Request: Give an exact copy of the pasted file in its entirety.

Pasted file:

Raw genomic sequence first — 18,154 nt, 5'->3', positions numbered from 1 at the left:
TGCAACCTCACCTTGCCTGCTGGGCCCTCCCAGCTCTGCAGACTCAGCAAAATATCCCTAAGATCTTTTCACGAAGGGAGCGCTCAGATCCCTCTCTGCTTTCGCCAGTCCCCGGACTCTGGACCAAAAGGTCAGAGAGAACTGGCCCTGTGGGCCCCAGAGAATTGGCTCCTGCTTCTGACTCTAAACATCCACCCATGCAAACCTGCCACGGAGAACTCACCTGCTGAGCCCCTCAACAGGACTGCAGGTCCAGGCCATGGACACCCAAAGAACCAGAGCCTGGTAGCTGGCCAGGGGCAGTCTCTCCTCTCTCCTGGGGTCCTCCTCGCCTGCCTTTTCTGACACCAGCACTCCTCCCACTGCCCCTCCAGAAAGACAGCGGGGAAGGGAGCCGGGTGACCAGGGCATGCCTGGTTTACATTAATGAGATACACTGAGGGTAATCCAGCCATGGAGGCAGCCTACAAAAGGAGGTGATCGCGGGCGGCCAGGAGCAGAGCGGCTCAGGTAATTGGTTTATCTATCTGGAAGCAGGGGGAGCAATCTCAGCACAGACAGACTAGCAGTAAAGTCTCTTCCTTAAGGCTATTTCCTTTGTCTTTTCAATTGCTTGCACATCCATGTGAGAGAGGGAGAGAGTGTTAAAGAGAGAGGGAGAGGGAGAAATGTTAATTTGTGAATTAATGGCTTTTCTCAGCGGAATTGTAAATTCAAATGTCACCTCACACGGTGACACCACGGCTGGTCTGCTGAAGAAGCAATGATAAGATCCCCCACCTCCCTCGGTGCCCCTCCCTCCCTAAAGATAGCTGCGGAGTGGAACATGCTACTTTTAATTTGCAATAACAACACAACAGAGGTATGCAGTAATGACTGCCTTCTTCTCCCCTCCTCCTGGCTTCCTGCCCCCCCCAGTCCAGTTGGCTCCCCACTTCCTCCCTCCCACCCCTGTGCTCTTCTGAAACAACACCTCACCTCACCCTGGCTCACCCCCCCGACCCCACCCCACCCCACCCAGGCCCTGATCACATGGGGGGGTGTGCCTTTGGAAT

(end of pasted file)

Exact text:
Raw genomic sequence first — 18,154 nt, 5'->3', positions numbered from 1 at the left:
TGCAACCTCACCTTGCCTGCTGGGCCCTCCCAGCTCTGCAGACTCAGCAAAATATCCCTAAGATCTTTTCACGAAGGGAGCGCTCAGATCCCTCTCTGCTTTCGCCAGTCCCCGGACTCTGGACCAAAAGGTCAGAGAGAACTGGCCCTGTGGGCCCCAGAGAATTGGCTCCTGCTTCTGACTCTAAACATCCACCCATGCAAACCTGCCACGGAGAACTCACCTGCTGAGCCCCTCAACAGGACTGCAGGTCCAGGCCATGGACACCCAAAGAACCAGAGCCTGGTAGCTGGCCAGGGGCAGTCTCTCCTCTCTCCTGGGGTCCTCCTCGCCTGCCTTTTCTGACACCAGCACTCCTCCCACTGCCCCTCCAGAAAGACAGCGGGGAAGGGAGCCGGGTGACCAGGGCATGCCTGGTTTACATTAATGAGATACACTGAGGGTAATCCAGCCATGGAGGCAGCCTACAAAAGGAGGTGATCGCGGGCGGCCAGGAGCAGAGCGGCTCAGGTAATTGGTTTATCTATCTGGAAGCAGGGGGAGCAATCTCAGCACAGACAGACTAGCAGTAAAGTCTCTTCCTTAAGGCTATTTCCTTTGTCTTTTCAATTGCTTGCACATCCATGTGAGAGAGGGAGAGAGTGTTAAAGAGAGAGGGAGAGGGAGAAATGTTAATTTGTGAATTAATGGCTTTTCTCAGCGGAATTGTAAATTCAAATGTCACCTCACACGGTGACACCACGGCTGGTCTGCTGAAGAAGCAATGATAAGATCCCCCACCTCCCTCGGTGCCCCTCCCTCCCTAAAGATAGCTGCGGAGTGGAACATGCTACTTTTAATTTGCAATAACAACACAACAGAGGTATGCAGTAATGACTGCCTTCTTCTCCCCTCCTCCTGGCTTCCTGCCCCCCCCAGTCCAGTTGGCTCCCCACTTCCTCCCTCCCACCCCTGTGCTCTTCTGAAACAACACCTCACCTCACCCTGGCTCACCCCCCCGACCCCACCCCACCCCACCCAGGCCCTGATCACATGGGGGGGTGTGCCTTTGGAAT